The Sense of an Island

 Mick Conefrey|   | 

After two weeks the wind died down and suddenly our Greek island seemed completely different.

The Sense of an Island

We’re just back from Tinos in the Cyclades.  Like many Greek islands, the first thing that hits you, coming from England at least, is the intense blueness of the water coupled with the barrenness of the land. On Tinos this is amplified by the endless terracing that marks the landscape.

Once, this was considered rich agricultural land - by Greek island standards at least. Tinos had enough water to make farming a possibility. Local people hacked terraces in the steep hillsides and supported with miles and miles of stone walls; they grew olives, tomatoes, pomegranates and lemons. Today the terraces still mark the landscape, and you can still find olive trees and fig trees everywhere but it is rare to find much evidence of farming.

Today's Tinos is a holiday island, its prize assets are its beaches and its sun drenched hills. Compared to much of the Cyclades, it is relatively ‘un-spoilt’ by the internationalization of modern tourism. It still feels more Greek than nearby Mykonos, and though its summer population far outnumbers its winter residents, there are few large hotel developments.

The surprise for us was how windy it was. For almost two weeks it blew and blew. Towels went flying, sandy beaches were avoided for their exfoliating properties. The upside was that the nights were cool, the downside was water was occasionally very choppy and the off-shore breeze sometimes made swimming a little more nerve wracking than it might have been.

The much more dramatic downside, was the effect that meteorological conditions had on visibility. We had rented a house in the hills with a view of the coast. For the most of our stay though we could see little more than sea and a misty horizon. In the distance there was nearby Syros and as we drove around the island we could often see Mykonos on the horizon, but apart from those two, none of the other islands were visible.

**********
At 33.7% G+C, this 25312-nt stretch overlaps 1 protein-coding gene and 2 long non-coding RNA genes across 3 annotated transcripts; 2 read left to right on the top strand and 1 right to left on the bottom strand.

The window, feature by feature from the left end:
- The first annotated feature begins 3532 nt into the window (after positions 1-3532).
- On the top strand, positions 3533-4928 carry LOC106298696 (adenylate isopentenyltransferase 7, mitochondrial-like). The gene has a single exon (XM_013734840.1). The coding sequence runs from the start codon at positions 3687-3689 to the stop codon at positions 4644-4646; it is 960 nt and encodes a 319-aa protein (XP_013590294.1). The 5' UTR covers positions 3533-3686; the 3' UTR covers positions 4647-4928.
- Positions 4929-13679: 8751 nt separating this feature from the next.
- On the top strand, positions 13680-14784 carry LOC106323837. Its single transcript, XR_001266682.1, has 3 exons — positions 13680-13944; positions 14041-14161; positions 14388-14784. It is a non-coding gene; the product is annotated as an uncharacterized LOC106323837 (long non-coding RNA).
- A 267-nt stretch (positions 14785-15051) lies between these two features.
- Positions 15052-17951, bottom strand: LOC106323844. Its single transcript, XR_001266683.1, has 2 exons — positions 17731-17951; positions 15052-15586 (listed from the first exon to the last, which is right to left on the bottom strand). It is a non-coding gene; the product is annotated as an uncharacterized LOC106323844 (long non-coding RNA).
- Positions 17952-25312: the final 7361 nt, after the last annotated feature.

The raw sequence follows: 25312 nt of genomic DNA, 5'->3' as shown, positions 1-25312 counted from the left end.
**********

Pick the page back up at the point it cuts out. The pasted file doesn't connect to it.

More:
Then, a few days before we left, the wind suddenly died down, the haze cleared and we could see into the far distance. Amazingly, a whole crop of islands seem to grow out of the sea- Delos, Paros,Naxos and the dark shadows of others beyond.  This had a profound effect on my sense of place.  Tinos was now not just an individual island, but part of a group, a lump of rock surrounded by water, belched up from the sea-bed by volcanic activity millions of years ago.The other islands in the distance acted as a sort of mirror, giving a sense of scale to Tinos that it was impossible to get otherwise.

From the beginning I’d been struck by the geology of Tinos. Granite, limestone, marble, huge rocks scattered over the hillsides, huge craggy outcrops in the middle. The revelation of the other islands confirmed this feeling of the ‘earthiness’ of this island, and the insignificance of all those centuries of human intervention. However impressive close up and however much work went into them in the past, the terraces and other marks that previous inhabitants had made on the landscape are insignificant in comparison to the much bigger geological processes that created  the island in the first place. 


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